1. Create & prioritize your feature requirements. It sounds obvious, but it is a step often skipped. Sometimes the feature requirements just seem so apparent. If I am evaluating survey software, the features are kind of a “duh”, right? Same for text analytics software features, right? Wrong. If you don’t document your feature requirements and prioritize them into categories (must have, nice to have, optional), you risk selecting a product that has “sold” you, versus you “selecting” it.

2. Start with a trial phase. A trial phase allows you to try market research software before you buy it. In some cases, it even makes sense to start with a trial and then do a “pilot.” If you want to get super precise, you can distinguish between a trial and a pilot as follows:

  • A trial is when you are testing the software, most likely in a “mock” situation (not to support a client project). A trial is usually fairly short, seven to fourteen days in most cases.
  • A pilot is when you have actually deployed the software on a limited basis, in real research, to “stress test” its viability. A pilot will typically occur after a successful trial phase, and is organized around a specified set of success criteria. For example, “We will consider the pilot a success if it meets criteria A, B and C.” Pilots are often a little longer, typically ranging from fourteen days to a month or more (or longer for more complex products).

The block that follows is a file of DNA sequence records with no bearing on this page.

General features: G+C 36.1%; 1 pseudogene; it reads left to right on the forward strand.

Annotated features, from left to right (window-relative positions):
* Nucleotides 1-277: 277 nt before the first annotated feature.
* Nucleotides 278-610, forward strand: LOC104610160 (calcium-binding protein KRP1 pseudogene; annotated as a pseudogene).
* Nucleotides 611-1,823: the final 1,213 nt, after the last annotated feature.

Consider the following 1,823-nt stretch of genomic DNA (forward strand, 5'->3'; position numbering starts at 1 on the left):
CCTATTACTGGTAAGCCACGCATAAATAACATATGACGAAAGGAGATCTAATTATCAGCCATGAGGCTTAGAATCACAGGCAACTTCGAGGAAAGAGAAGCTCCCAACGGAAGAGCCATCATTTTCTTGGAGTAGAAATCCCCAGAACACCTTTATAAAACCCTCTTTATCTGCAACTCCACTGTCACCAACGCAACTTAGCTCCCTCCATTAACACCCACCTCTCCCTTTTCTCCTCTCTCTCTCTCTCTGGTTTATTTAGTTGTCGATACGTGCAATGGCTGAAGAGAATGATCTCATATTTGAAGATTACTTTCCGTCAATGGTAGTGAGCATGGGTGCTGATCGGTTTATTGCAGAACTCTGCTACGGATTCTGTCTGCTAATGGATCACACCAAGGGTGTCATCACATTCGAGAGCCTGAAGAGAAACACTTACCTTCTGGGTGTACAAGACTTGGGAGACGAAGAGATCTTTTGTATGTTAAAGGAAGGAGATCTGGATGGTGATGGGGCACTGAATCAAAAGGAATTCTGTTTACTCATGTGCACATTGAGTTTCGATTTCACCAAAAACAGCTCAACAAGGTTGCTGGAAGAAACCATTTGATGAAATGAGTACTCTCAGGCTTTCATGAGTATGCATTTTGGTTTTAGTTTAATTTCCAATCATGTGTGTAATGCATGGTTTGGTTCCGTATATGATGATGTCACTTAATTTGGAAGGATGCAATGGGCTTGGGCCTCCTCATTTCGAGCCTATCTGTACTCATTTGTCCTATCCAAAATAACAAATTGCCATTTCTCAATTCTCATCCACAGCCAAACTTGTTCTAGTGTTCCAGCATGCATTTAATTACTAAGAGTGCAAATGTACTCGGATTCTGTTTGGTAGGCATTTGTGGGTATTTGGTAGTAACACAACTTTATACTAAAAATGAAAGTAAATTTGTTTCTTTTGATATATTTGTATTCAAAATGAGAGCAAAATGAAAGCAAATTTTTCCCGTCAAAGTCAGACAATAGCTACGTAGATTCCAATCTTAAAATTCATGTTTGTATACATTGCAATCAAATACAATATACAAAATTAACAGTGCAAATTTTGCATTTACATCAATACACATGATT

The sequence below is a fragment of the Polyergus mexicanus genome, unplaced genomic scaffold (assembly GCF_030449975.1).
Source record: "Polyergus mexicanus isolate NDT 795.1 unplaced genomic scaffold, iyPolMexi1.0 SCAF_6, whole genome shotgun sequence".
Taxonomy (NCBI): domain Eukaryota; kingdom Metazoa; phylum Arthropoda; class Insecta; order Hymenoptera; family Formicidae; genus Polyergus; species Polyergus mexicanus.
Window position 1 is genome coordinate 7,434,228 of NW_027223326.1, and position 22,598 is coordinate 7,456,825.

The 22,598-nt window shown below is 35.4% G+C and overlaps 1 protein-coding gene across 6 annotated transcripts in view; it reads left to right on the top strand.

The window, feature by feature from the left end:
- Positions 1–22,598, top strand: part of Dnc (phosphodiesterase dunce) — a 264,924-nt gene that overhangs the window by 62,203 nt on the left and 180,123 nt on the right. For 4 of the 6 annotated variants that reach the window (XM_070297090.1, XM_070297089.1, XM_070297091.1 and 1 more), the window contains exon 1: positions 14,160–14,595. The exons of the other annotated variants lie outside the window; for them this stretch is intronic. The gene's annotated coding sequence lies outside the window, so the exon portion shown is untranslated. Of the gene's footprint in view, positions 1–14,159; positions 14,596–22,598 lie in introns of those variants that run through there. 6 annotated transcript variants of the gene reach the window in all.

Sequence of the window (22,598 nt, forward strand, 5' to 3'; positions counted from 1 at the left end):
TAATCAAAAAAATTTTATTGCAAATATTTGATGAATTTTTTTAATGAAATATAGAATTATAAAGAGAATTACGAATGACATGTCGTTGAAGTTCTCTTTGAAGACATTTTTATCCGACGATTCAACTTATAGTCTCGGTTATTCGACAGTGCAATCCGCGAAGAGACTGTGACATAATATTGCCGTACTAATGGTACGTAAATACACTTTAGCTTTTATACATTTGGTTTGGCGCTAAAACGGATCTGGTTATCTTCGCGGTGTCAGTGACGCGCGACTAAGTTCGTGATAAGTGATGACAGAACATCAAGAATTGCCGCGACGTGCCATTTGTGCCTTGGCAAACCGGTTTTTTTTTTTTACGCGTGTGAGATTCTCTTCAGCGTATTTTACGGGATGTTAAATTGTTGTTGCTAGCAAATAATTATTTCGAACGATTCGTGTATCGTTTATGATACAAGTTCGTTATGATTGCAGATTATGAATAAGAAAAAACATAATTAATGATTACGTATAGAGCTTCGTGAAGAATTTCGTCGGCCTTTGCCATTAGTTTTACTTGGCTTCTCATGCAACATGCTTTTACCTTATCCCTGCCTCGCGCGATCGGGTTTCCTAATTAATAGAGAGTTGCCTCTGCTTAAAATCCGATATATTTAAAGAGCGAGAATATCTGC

3. Trial at least 2 products. Yes, this means more time (and aggravation) but you will find that evaluating one product at a time leads to some bias. You trial one product, get to know it, and it is easy to just accept its warts and go ahead—even if you didn’t really love it.

  • Tip: if possible, divide and conquer. Have one team member evaluate one product while another is trying a competitive option. Not only does this make trialing two products easier, it reduces the risk of bias. We tend to like that with which we become familiar, so having two “equal” software trials help ensure an objective comparison of two products.

About Free Market Research Software Trials

Many companies offer free trials. Take advantage of them. Not only is it good for your budget, it says something about the company. I am always more inclined to trust software companies that have enough confidence in their software features and ease of use to offer trials. In contrast, I am wary of companies that say it isn’t an option. Software is scalable; the incremental cost of supporting free software trials is low for market research software providers. The exception being products that can’t be used without extensive one-on-one training, and in market research, that is fairly rare these days.